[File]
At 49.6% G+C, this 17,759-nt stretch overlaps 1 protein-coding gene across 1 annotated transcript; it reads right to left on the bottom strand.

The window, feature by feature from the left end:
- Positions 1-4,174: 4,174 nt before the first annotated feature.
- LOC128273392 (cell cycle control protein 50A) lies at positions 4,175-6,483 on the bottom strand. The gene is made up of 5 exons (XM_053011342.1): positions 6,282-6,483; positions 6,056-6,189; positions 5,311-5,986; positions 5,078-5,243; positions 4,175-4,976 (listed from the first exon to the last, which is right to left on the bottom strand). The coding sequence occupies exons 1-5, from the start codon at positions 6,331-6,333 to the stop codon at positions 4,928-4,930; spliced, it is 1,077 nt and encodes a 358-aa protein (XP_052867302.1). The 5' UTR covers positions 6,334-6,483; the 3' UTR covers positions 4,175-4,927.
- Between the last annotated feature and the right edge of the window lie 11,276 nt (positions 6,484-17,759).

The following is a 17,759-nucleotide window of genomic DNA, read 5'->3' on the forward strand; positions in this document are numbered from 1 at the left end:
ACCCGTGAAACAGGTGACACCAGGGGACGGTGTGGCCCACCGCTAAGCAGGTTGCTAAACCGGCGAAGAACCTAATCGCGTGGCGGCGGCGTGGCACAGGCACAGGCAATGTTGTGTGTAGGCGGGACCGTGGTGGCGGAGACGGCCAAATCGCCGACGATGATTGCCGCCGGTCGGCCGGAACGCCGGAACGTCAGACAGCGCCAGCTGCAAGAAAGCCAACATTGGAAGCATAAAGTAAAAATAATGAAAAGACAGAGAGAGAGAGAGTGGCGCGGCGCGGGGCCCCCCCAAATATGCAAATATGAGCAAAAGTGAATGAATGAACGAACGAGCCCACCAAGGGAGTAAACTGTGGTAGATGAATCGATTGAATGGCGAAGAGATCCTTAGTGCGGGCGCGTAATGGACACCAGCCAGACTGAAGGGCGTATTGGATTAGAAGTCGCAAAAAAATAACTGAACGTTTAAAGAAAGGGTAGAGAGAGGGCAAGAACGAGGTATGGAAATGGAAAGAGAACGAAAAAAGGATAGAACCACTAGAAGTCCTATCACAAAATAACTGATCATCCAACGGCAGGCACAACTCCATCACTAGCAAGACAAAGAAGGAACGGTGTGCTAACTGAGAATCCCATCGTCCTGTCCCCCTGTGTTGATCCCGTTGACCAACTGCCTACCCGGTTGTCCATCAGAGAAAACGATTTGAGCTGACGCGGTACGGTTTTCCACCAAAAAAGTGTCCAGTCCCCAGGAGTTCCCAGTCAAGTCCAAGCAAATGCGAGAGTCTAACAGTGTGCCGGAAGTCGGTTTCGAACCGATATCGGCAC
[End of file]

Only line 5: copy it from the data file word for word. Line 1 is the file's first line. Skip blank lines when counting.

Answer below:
- Between the last annotated feature and the right edge of the window lie 11,276 nt (positions 6,484-17,759).